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Increases to fuel levies discouraging

Increases to fuel levies discouraging

The Automobile Association (AA) says while it welcomes the decision not to increase the Value Added Tax rate, it is dismayed at the increases to the General Fuel and Road Accident Fund levies. The increases were announced by Finance Minister Tito Mboweni who delivered his annual Budget Speech in parliament today.

The Minister announced a combined 25 cents increase to the two main fuel levies: 16 cents will be added to the General Fuel Levy bringing it to R3.63 on every litre of fuel, and nine cents will be added to the Road Accident Fund levy bringing it to R2.07 on every litre of fuel. This means citizens will pay R5.70 towards these two taxes alone, or around 35 to 40 percent on every litre of fuel.

“We acknowledge that revenue must be collected towards the fiscus, and the difficult decisions the Minister had to make in preparing this Budget. However, as we pointed earlier, the increases to the fuel levies will hurt the poorest of the poor hardest, and will make transport costs that much more expensive for many who rely on transport daily to earn a living,” says the AA.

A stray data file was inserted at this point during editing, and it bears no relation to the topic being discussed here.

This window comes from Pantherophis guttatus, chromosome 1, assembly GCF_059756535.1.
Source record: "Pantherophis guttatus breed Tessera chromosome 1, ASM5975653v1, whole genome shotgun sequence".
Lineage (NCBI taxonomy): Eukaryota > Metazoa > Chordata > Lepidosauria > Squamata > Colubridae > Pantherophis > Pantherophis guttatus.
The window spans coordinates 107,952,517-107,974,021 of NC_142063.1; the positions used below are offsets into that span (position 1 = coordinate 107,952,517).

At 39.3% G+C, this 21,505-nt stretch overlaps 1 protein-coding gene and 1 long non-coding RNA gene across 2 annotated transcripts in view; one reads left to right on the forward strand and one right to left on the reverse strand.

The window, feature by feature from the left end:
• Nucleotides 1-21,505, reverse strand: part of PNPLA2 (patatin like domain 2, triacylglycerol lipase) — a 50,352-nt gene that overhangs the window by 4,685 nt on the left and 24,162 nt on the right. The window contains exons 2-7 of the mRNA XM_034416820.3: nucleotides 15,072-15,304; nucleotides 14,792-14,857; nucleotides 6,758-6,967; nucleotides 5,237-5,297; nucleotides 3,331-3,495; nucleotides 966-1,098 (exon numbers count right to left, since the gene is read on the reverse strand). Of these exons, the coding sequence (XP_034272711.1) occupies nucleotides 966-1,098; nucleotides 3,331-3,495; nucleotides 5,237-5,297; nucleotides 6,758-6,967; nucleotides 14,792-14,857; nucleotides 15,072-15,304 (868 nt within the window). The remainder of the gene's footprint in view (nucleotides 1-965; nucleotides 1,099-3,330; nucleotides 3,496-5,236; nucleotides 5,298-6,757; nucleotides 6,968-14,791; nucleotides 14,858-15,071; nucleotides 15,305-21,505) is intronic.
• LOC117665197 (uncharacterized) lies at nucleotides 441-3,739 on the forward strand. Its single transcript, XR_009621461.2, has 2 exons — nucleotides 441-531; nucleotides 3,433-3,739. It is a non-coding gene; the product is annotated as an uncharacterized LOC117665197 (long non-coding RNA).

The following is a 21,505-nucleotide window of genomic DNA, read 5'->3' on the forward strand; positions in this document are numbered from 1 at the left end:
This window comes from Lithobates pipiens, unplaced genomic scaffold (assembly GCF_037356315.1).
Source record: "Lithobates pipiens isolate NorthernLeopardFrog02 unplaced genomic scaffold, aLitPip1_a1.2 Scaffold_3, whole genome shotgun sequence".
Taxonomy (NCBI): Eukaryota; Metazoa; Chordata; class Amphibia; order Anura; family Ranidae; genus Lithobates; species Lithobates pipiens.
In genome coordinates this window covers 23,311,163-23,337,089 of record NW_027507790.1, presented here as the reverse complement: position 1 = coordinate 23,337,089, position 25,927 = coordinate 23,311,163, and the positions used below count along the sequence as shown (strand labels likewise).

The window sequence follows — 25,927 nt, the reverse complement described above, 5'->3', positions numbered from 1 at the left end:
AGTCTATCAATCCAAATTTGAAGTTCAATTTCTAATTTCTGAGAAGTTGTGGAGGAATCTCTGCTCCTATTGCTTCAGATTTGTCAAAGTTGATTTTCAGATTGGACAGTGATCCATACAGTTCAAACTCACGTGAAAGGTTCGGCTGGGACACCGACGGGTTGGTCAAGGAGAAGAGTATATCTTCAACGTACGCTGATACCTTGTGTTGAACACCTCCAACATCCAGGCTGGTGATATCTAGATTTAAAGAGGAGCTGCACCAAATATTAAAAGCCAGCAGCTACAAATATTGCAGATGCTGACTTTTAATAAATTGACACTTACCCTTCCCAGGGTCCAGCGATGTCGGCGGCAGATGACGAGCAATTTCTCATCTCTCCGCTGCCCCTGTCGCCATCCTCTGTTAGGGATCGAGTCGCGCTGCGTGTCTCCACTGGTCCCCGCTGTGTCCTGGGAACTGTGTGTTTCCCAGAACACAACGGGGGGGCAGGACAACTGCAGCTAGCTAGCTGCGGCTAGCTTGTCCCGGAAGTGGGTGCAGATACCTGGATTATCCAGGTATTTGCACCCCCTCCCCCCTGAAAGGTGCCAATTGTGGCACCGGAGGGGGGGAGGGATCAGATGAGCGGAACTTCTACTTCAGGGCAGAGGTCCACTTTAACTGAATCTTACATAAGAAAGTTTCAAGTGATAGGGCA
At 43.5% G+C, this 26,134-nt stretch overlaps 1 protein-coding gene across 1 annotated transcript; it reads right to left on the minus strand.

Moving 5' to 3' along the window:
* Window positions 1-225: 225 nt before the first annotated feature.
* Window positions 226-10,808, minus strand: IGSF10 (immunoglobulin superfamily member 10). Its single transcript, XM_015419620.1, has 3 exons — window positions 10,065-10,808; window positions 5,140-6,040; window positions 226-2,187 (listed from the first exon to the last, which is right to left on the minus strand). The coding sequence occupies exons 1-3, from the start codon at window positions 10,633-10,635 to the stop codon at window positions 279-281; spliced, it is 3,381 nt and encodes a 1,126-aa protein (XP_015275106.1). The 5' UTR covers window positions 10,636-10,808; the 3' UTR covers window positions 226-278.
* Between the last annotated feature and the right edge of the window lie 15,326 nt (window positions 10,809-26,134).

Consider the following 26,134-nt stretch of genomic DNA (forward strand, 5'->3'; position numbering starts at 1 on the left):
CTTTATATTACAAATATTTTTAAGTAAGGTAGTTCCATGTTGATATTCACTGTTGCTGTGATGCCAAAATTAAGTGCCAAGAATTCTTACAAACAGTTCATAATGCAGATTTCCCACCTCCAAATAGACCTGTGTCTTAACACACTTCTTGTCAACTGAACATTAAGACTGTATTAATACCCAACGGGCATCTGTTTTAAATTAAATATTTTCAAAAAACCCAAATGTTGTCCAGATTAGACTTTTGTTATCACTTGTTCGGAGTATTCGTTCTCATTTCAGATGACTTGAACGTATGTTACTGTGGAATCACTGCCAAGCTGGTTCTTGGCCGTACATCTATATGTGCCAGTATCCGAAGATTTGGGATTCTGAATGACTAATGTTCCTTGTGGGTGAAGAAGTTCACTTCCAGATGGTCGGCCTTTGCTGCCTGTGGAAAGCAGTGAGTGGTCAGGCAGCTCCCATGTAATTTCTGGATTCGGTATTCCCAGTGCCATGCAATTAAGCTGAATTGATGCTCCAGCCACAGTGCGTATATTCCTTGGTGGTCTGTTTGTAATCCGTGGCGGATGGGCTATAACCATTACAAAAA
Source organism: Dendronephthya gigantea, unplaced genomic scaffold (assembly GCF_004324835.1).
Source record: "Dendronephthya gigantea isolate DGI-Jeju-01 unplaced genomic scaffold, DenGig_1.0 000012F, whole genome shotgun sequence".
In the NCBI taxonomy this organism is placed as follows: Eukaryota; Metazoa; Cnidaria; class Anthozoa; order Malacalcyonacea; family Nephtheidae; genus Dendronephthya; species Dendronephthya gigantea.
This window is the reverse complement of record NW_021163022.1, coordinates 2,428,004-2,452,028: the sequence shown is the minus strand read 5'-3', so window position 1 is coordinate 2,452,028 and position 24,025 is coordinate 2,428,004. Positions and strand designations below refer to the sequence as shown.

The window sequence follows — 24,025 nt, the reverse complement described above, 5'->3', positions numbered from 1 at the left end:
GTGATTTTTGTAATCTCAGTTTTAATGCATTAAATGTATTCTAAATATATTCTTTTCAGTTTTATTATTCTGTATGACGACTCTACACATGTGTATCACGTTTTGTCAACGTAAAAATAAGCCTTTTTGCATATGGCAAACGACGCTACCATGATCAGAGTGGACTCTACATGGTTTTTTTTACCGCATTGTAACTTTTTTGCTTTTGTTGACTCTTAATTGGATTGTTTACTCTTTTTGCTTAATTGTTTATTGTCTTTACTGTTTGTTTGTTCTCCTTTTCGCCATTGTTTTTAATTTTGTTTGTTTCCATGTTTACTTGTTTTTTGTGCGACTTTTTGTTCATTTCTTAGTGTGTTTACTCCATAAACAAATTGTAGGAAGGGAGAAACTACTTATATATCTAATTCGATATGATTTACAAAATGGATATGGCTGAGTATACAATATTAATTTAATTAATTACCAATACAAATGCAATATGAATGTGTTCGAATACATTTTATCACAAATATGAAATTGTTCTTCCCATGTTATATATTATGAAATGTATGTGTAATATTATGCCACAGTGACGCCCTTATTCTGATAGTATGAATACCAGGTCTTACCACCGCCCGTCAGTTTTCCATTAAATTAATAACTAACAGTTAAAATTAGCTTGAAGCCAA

Another area of concern for the AA is the reduction in spending on transport, particularly public transport spending which will decrease by R13.2 billion over the next three years.

“Access to public transport is access to a job, education, healthcare, and so many other critical services. To reduce spending on public transport – which is already inefficient and unreliable – will make it even harder for many to improve their lives. Curiously, this comes at a time when our country is experiencing its highest unemployment rate ever. In our view spending on public transport should have increased considerably, not decreased,” says the AA.

Regarding the increase to the fuel levies, the Association noted earlier that a decision to increase the levies, even by a small margin, would be dangerous and damaging.

“These increases will invariably be reflected in increases to public transport and taxi fares. For those in our country who count each cent to get by each month, this is extremely worrying. The financial impacts of the increases cannot be underestimated and we are concerned about how this will impact on these citizens,” notes the AA.

The AA says apart from the increases, the fact that the Road Accident Fund levy is again increasing – and will now benefit more by more than R2 on every litre of petrol – is out of kilter with the message of curbing government expenditure, which the Minister highlighted in his speech.

The increases announced by the Minister today come into effect in April. Any levy adjustments are implemented annually and do not influence or account for any fluctuations to the price of fuel, which is adjusted monthly.

“The combination of reduced spending on public transport, and increases to the fuel levies, is sending a mixed signal to the population on government efforts to create jobs, and improve access to healthcare and education. Transport is a critical component of our economy and should enjoy priority in fiscal allocations; these steps seem to indicate government is of a different view,” the AA concludes.